Beach sand units and windblown dune units include fossil soil layers. The history and ages of the Lord Howe calcar- enites have been studied in detail using five different dating techniques. The cyclical pattern of formation can be linked to periods of sea-level change during successive ice ages.
Lord Howe Island has a humid subtropical climate, with mean summer temperatures of 23 °C and mean winter temperatures of 16 °C. Mean annual rainfall is approximately 165 cm, with higher rainfall during the winter. The peaks of Mt. Lidgbird and Mt. Gower must receive significantly higher precipitation throughout the year.
The marine climate is notable for its mix of temperate and tropical water. The tropical East Australia Current flows south along the Great Barrier Reef and into the northern Tasman Sea, but in some years there are strong incursions of cold subantarctic currents from the south.
There are no large terrestrial vertebrates in the native fauna, which is restricted to a skink, a gecko, and a small bat. Of the 15 native land bird species at the time of discovery of Lord Howe, nine are now extinct. Two were eaten to extinction by sailors (white gallinule, white- throated pigeon) and a third was eliminated by early settlers because it was a crop pest (red-fronted parakeet). Five additional species were eliminated when the black rat reached the island in 1918. Two of the seven remaining native landbirds are endemic (Lord Howe woodhen, Lord Howe island silvereye). The most conspicuous members of the avifauna are seabirds (Fig. 3A). Fourteen species nest on Lord Howe and adjacent islets, including huge colonies of tens of thousands of individuals of flesh-footed shearwaters, sooty terns, and providence petrels.
The terrestrial invertebrate fauna is rich in unusual, rare, and endemic species. There are at least 85 endemic species of land snails and a remarkable evolutionary radiation of freshwater hydrobiid snails. More than i00 species of spiders have been identified, and 50% of these are believed to be endemic to the island (Fig. 3B). There is an endemic freshwater shrimp, an endemic freshwater crab, an endemic leech, ten endemic earthworm species, an endemic amphipod, i2 endemic species and one endemic genus of terrestrial isopod, and an endemic cicada. Genuslevel endemism in the insects includes the hemipterin bug Howeria and the cricket Howeta.
One of the most unusual insects is the Lord Howe Island phasmid, Dryococelus australis, a giant stick insect reaching lengths of 15 cm. It was common until the arrival of the black rat in 1918 and extinct by 1920. Rediscovery of a small population of the "extinct" phasmid on Ball's Pyramid in 2001 is an example of the "Lazarus phenomenon." It has triggered a vigorous debate about conservation options for reappearing species.
The marine fauna of Lord Howe is remarkable for its mix of tropical and temperate species. The reef has attracted attention not only as the most southerly coral reef in the Pacific, but also because it has unusually high coral cover and high algal biomass. The 83 reported species of coral form some unique associations of tropical species. More than 400 species of fish have been reported. As with the rich marine invertebrate fauna, the fish are a unique mix of tropical and temperate species.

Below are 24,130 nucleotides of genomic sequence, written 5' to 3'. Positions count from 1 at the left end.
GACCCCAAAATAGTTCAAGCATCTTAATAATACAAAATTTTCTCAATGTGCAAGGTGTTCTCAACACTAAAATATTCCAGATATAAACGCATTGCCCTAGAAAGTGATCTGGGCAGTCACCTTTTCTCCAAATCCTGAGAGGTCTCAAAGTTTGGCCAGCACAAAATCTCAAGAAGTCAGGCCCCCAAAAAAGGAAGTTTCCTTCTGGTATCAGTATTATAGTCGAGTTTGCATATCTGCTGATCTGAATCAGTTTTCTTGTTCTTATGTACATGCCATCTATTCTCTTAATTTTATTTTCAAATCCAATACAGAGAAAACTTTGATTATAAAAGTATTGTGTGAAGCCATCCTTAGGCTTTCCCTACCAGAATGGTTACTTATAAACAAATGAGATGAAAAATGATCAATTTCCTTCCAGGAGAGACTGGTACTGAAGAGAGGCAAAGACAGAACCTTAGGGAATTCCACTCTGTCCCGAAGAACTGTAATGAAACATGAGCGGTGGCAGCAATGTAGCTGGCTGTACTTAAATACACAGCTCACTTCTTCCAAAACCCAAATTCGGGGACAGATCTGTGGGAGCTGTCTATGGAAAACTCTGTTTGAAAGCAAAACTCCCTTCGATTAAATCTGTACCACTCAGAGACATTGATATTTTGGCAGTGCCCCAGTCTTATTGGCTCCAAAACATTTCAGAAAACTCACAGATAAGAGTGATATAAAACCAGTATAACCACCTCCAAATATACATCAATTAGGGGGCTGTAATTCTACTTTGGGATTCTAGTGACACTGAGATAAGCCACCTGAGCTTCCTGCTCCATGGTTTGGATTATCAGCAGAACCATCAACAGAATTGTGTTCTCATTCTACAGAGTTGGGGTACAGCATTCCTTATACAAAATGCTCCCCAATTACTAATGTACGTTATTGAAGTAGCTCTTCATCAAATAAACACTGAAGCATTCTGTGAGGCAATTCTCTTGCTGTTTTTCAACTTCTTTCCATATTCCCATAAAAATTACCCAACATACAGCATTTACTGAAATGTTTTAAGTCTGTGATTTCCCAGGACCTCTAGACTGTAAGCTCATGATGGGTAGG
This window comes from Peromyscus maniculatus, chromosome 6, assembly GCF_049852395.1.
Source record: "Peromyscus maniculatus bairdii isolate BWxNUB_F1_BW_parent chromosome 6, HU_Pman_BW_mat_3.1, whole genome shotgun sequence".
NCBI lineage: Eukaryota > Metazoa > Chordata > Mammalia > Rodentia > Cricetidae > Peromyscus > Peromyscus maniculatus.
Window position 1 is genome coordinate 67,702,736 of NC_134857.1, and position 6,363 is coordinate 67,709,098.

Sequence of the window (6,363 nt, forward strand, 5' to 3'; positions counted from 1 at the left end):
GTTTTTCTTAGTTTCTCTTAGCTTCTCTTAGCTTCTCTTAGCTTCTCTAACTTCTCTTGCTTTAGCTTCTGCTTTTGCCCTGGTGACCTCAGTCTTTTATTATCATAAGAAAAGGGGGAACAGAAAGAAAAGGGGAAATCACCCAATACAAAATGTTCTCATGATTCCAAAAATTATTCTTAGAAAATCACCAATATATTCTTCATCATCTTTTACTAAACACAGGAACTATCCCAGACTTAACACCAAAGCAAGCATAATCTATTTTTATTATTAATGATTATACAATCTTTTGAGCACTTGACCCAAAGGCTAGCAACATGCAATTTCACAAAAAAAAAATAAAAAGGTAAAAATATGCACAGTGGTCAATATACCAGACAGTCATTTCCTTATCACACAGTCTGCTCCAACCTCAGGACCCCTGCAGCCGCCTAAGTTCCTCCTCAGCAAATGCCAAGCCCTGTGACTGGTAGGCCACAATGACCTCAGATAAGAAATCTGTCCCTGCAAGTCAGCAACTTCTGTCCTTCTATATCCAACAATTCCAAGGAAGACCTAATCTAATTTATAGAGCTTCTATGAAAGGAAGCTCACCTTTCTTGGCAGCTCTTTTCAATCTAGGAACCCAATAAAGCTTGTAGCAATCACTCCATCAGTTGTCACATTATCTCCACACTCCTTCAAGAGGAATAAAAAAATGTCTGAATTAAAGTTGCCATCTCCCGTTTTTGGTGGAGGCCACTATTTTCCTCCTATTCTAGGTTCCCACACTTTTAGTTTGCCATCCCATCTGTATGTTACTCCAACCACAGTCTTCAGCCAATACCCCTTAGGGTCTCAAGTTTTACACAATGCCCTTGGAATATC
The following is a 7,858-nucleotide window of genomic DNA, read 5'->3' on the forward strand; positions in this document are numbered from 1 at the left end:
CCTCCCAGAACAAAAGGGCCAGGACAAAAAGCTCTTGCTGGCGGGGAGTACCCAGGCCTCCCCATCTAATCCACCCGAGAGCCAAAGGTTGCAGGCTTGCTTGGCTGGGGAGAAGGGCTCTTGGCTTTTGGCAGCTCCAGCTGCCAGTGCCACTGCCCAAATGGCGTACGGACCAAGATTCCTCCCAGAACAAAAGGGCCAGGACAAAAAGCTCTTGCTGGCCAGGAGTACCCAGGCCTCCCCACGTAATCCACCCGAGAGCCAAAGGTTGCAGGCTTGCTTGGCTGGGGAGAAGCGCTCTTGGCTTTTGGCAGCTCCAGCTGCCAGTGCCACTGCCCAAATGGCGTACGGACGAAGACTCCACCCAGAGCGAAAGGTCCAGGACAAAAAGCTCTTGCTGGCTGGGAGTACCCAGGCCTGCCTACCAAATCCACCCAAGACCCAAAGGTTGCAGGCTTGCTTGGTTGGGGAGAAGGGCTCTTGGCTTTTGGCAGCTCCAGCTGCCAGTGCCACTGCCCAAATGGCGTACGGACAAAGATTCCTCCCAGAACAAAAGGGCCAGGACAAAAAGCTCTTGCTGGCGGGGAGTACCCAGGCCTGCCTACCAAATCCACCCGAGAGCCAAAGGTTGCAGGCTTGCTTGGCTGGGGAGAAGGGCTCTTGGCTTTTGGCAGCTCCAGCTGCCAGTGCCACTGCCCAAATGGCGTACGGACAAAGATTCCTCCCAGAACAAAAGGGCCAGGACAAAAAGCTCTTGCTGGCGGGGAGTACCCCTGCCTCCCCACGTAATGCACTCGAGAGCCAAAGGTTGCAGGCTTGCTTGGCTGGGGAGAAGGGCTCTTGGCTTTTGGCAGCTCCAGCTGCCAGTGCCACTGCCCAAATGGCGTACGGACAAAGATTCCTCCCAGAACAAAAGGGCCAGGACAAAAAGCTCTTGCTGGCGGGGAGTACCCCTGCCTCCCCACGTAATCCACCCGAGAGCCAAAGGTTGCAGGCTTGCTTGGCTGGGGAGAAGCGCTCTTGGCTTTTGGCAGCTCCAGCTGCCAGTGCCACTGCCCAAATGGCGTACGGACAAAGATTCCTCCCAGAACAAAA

There are 241 native vascular plant species in the Lord Howe Island group, and 105 (44%) are endemic. The richness of the flora can be attributed in part to the variety of habitats. Twenty-five vegetation associations have been recognized. It is unusual for an island as small as Lord Howe to have altitudes supporting a true cloud forest (Fig. 3C). The moss forests at the summits of Mt. Gower and Mt. Lidgbird are rich in orchids as well as mosses.
The endemics are not all rare, high-elevation species. There are four endemic species of palm in three endemic genera. Howea forsteriana is the most notable, forming dense lowland forests.
Exotic species pose one of the greatest threats to the native flora. There are 230 introduced species, including i7 that are considered noxious weeds. Most of these are restricted to the settlement area, and most have not invaded the indigenous plant communities.
The Lord Howe Island biota is a composite of organisms with different geographic affinities. Many endemic elements in the flora have their closest affinities with New Zealand, but there is a mix of tropical and temperate components. Insects show many different patterns. There are beetles whose closest relatives are on New Caledonia and Norfolk Island. The endemic species and genera of Lord Howe crickets also have their closest affinities with crickets on New Caledonia and Norfolk. Four species of caddis flies endemic to Lord Howe are in a genus endemic to Australia, and the endemic muscid flies of both Lord Howe and Norfolk have an Australian origin. The Lord Howe stick insect is closely related to a genus in New Guinea. The land snails also show several different biogeographic patterns. In one family there is a close affinity with Norfolk Island, whereas the Lord Howe Placostylus is closest to a species in New Zealand.
Reconstructing the deep history of island biotas of the western Pacific requires understanding 100 million years of plate tectonics events that both created and destroyed islands. These events were set in motion with separation of the immense continental crustal block containing the modern emergent islands of New Zealand, Lord Howe, New Caledonia, and Norfolk from Antarctica and Australia. The two main ridges on the block, the western Lord Howe Rise and the eastern Norfolk Ridge, separated 65 million years ago with the opening of the New Caledonia Basin. The probability of preexisting islands, connections, and extinct island biotas is strong, but it lacks preserved geologic evidence.